Brock Mosher expressed himself through art from an early age. His adoptive parents noticed that he spent a lot of time drawing with pencil and paper. At first glance, his art looked like scribbles, consisting of many lines shooting across the paper. However, when Jan and Tom Mosher listened to Brock’s explanation of his art, they realized it told a story, and was a way of sharing his experiences in the world around him.
At school, teachers dismissed Brock’s art as messy scrawls until Jan asked them if they had listened to his art. “You can’t listen to art!” they would say, but began to understand him when they did take the time to listen.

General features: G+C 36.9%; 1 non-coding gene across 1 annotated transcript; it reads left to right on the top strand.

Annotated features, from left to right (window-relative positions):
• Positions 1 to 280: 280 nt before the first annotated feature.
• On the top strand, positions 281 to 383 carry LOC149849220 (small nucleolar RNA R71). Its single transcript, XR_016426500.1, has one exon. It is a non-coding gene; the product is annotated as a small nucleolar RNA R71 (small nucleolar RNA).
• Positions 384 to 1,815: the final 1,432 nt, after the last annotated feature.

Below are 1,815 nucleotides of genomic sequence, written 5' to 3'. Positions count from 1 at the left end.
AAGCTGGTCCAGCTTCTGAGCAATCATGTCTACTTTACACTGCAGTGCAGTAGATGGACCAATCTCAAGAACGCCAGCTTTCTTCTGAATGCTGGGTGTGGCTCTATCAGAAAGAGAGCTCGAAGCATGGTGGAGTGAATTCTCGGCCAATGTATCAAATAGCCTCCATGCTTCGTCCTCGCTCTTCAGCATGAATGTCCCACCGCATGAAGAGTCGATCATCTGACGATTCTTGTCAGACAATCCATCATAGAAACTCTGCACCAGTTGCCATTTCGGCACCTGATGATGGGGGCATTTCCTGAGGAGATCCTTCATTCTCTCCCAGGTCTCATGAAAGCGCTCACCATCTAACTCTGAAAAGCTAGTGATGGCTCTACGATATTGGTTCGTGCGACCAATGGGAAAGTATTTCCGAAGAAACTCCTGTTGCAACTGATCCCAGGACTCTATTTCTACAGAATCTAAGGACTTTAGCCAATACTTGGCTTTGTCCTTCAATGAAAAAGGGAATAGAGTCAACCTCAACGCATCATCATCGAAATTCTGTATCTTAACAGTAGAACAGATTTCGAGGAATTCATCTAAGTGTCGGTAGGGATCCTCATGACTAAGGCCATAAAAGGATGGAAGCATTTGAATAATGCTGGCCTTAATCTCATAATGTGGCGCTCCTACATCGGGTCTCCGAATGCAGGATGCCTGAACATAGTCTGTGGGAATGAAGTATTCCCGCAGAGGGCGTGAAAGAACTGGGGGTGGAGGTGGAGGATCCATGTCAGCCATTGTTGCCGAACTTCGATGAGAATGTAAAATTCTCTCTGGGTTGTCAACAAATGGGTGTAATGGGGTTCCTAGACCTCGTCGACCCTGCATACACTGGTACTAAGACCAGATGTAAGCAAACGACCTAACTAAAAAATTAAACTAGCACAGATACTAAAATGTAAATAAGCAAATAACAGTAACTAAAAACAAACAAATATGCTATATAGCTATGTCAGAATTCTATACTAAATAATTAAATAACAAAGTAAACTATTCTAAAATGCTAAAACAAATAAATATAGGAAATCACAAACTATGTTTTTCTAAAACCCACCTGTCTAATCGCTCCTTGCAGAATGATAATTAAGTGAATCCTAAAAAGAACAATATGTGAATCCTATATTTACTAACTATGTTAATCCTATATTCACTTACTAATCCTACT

“I’d tell the teachers that if they listened to what Brock meant to express with his art, perhaps they could help him to refine his scribbles into something recognizable,” says Jan.
After a while, his art evolved and improved. Jan says that she thinks that the best piece of Brock’s art, free of extraneous strokes, one which needed no explaining, was a simple Valentine card, an expression of love from Brock to his girlfriend (now wife) Nikki. He was in the hospital, recovering from a severe bout with Crohn’s disease. Disappointed that he wouldn’t be able to get out and go to a store to buy Nikki a present, Jan suggested that Nikki might like one of his handmade cards from him even more.